Five questions for Dan Siegel, famous as an articulate firebrand on the UC Berkeley campus during the heady 1960s. He is now 71 and is a civil rights attorney in Oakland. This interview has been edited for length and clarity.
In the spring of 1969, when you were studying law at Boalt Hall, a dispute arose over People’s Park. More than a year earlier, the university began clearing the park, which was just south of the campus, of old housing as part of a long-range redevelopment plan, but funding stalled and the park became a 2.8-acre junkpile of abandoned cars, garbage, mud and the remnants of partially demolished structures. In an act of civic pride and energy, an ad hoc group of students, local residents and merchants decided to turn the derelict land into a public park. But UC decided it was going to be a sports field and put a fence around the property. Things were at a benign standstill on the morning of May 15, when Gov. Ronald Reagan dispatched the National Guard. Ultimately, one man was shot to death (by police) and thousands protested while Alameda County sheriff’s deputies with shotguns fired into the crowd. You were at the center of it all, even to the extent of sparking the historic march from Sproul Plaza down three blocks to People’s Park. Tell us about that day and how you feel about it nearly 50 years later.
At the time, I was a second-year law student and was president-elect of ASUC [Associated Students University of California].That vacant lot had been repurposed by the community as a park and it was a very pleasant and constructive locus of activity. They had filled in the ruts, put up playground equipment, and everybody seemed to be having a good time. I couldn’t understand why it made the university people so uptight. That day, there was going to be a rally at Sproul Plaza – indeed, there was a rally every day. I went there and a student I knew said, “Dan, you’re the president-elect [of ASUC]. You should speak. So I got up there around 12:30 p.m. and I said a lot of things about how disturbing it was that the university was taking over the park. I believe what I said then was, “let’s go down there and take the park.” What happened next was very surprising: the police turned off the sound equipment. There were a couple of thousand people drifting around and we started walking toward People’s Park. I think the demonstration was appropriate. The people had a right to be angry.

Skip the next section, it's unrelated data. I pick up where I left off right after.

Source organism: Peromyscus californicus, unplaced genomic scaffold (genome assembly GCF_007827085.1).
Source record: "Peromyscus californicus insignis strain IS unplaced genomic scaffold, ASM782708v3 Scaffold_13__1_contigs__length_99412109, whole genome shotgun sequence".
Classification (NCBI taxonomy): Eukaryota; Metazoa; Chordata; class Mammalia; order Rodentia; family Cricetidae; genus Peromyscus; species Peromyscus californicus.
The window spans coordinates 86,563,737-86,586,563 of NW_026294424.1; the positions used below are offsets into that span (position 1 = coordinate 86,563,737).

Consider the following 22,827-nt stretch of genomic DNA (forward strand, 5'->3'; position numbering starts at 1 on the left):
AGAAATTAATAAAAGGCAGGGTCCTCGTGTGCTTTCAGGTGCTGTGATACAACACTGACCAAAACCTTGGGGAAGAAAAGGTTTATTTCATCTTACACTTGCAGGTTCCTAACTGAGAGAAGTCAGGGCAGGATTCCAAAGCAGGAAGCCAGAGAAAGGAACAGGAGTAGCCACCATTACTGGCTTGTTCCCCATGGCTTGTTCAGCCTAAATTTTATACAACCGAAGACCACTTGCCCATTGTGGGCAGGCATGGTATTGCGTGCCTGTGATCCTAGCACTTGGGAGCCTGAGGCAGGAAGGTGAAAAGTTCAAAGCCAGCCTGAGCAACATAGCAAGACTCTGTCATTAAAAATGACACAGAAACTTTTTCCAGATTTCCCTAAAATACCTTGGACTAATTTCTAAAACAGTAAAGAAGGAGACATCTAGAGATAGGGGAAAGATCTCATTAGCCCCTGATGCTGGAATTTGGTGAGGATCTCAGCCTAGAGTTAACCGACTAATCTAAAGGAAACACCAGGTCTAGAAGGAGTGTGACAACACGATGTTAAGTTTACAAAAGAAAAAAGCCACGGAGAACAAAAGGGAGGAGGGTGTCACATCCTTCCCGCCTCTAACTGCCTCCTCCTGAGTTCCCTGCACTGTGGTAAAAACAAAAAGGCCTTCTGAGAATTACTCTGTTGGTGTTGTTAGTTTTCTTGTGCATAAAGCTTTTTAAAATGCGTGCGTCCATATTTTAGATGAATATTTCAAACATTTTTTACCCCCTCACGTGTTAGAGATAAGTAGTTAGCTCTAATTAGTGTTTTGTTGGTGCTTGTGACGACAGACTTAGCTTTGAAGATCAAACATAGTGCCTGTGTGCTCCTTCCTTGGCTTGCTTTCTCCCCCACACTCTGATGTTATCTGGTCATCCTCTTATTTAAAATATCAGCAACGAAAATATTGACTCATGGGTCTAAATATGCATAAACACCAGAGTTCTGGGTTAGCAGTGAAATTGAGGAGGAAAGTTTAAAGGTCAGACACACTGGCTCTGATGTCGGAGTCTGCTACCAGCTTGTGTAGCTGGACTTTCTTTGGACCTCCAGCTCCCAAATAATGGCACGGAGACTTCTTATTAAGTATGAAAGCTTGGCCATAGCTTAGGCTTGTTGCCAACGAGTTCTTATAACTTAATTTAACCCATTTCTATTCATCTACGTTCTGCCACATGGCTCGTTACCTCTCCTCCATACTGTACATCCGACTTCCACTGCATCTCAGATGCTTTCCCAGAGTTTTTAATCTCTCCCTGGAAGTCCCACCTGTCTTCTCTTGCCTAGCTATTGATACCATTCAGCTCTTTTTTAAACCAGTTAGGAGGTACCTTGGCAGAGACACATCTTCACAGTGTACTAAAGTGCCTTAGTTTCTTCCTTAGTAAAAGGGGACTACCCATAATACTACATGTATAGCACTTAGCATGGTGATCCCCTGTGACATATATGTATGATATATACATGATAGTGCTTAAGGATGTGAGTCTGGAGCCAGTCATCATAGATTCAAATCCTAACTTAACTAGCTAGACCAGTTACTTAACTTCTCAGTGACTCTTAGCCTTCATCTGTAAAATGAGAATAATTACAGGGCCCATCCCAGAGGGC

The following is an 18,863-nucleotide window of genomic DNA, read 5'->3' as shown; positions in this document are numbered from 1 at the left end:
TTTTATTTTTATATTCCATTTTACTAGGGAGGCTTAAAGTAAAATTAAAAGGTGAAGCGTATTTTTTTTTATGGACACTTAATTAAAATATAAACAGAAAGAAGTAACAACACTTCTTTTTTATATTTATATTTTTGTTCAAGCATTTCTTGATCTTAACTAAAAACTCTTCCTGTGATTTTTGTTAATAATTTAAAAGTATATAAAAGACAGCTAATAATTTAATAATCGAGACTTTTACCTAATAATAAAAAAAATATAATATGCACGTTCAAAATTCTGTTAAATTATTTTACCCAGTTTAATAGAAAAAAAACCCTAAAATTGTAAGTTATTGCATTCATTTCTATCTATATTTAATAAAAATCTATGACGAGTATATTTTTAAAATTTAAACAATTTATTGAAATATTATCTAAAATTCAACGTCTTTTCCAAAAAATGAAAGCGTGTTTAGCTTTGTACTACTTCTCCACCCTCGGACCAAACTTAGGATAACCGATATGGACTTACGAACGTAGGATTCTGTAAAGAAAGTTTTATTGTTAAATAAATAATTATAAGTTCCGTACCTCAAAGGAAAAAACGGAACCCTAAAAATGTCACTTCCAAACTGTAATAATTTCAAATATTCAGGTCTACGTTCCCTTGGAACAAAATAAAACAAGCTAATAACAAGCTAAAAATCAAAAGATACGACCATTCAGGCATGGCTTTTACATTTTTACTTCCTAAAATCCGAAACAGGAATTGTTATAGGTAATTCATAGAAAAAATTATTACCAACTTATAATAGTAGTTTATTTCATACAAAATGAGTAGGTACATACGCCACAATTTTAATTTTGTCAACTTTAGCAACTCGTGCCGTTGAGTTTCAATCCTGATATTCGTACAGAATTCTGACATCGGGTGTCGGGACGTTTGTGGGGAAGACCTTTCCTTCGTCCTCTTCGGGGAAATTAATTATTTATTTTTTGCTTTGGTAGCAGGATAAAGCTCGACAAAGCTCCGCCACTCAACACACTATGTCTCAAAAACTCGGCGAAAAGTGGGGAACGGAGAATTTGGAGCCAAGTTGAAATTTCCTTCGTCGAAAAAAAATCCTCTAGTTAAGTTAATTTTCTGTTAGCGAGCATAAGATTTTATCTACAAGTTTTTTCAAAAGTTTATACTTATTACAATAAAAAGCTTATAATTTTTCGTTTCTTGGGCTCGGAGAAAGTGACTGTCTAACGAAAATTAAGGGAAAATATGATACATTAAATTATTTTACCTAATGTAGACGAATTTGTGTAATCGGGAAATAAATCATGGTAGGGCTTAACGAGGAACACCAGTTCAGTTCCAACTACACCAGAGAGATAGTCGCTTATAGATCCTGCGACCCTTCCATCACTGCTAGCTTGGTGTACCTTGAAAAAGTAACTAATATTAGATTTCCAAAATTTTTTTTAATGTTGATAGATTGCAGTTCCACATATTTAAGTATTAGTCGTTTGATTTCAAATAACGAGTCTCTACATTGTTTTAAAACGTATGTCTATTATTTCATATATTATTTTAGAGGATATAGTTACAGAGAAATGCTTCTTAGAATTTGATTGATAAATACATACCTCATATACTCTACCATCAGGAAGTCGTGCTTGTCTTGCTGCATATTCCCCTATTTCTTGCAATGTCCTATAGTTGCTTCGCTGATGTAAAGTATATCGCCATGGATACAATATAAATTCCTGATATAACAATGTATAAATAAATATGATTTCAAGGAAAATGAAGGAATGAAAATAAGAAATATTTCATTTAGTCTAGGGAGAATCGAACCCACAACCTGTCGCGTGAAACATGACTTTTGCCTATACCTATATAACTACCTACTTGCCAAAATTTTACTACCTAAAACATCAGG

Given the tug-of-war over the park, what was at stake that day?
The most important issue was whether students and other members of the campus community had the right to use University of California property for free expression and reasonable activity. It was one in a series of disputes between students and the UC administration—the Free Speech Movement, the Third World Strike, whether to hire professors of color, students pledging to resist the draft.
What, if anything, did this have to do with free speech and the Free Speech Movement?